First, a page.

Lori's Book Nook

The Ubiquitous Pencil

Posted on: July 9, 2007

As you may know, I have a weakness for cultural histories — “See the history of the world through this odd angle!”

So, the other day, when I was browsing the local 2ndhand bookstore, I happened upon a brilliant addition to my library — The Pencil: A History of Design and Circumstance by Henry Petroksi. ‘Tis a delightful romp through the history of such an amazingly simple, obvious thing (at least to us today), in the hopes that the mysteries of engineering become clearer:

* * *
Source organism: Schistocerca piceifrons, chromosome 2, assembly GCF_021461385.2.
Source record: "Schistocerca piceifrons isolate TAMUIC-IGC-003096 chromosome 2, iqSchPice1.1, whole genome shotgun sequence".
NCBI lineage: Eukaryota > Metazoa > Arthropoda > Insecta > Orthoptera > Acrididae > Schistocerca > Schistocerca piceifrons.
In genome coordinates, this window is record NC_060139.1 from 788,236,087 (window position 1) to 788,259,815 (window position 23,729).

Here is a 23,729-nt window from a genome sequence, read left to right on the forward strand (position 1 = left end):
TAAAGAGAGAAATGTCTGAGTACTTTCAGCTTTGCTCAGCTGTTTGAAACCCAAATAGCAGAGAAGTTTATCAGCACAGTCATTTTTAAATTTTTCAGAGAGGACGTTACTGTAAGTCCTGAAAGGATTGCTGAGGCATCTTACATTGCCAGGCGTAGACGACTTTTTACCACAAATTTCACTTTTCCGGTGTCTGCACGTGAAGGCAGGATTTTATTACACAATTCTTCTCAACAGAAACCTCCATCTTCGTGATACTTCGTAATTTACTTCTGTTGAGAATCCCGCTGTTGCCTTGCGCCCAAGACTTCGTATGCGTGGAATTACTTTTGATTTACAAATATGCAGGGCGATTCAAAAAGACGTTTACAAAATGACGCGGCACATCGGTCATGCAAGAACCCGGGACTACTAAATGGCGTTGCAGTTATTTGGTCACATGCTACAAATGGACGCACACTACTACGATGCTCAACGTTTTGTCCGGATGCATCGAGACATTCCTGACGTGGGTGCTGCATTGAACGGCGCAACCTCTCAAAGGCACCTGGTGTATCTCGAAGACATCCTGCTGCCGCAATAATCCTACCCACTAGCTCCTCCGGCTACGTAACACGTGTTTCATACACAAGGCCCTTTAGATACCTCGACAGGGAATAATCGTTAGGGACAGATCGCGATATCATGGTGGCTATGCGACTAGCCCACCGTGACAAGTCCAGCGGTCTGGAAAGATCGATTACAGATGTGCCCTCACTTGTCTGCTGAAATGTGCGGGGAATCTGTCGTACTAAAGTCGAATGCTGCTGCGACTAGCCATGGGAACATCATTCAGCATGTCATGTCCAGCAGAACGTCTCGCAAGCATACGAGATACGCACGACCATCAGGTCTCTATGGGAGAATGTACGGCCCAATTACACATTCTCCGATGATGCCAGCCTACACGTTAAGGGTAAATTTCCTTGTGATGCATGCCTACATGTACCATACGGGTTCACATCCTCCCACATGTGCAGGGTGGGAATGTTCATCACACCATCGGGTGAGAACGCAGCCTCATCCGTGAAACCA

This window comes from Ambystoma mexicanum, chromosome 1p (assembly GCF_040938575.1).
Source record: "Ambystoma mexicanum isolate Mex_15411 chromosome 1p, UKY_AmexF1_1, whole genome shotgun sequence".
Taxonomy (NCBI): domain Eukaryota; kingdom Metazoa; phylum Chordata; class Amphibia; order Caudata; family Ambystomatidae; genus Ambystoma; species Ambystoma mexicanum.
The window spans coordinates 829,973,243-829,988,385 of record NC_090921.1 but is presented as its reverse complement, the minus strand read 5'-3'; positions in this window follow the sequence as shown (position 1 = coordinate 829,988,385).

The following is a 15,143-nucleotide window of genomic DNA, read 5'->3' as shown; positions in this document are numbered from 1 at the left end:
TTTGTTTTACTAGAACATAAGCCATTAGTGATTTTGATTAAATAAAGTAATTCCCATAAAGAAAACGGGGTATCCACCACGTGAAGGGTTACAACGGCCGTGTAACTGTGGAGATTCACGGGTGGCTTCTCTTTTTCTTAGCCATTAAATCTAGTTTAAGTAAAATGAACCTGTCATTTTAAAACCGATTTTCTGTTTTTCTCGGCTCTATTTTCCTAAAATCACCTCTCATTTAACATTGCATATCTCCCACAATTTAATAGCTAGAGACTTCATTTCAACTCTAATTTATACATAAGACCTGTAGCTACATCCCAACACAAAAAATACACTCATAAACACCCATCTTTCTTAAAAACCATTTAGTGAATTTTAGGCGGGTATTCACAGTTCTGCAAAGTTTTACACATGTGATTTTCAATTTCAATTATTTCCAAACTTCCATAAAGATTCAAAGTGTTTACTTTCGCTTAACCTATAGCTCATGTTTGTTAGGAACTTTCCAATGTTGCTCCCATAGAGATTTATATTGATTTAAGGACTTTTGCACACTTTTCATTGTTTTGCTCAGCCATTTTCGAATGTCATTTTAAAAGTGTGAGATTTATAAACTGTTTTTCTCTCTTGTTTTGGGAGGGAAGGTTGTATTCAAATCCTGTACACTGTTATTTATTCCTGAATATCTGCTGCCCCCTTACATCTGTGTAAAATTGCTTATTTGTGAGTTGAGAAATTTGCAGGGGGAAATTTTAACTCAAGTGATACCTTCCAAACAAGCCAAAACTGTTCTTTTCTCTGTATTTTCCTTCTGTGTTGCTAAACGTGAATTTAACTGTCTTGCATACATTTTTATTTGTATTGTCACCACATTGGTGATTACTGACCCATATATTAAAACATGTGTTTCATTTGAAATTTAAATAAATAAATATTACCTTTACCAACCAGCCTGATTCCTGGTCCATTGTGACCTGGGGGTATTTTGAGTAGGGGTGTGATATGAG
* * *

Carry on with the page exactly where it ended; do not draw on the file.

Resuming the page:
“If we can capture the essence of engineers and engineering through the most elementary and least abstract of examples, then we can more easily get to the heart of the matter when confronted with something so large and unfamiliar that we can barely conceive of what it really looks like, let alone hold it in our hands and think about it.”

I have only just begun Chapter 5, Of Traditions and Transitions, the start of which should give you a more fanciful sample of Petroksi approachable academic, sometimes poetic style:

“The history of the pencil, when it has been written down at all, is full of erasures and revisions.”

Accurate, and cute.

To my delight, he’s written more, including an upcoming book (due in October of this year), entitled, simply enough: The Toothpick How can one resist!?!

It’s on the wishlist.


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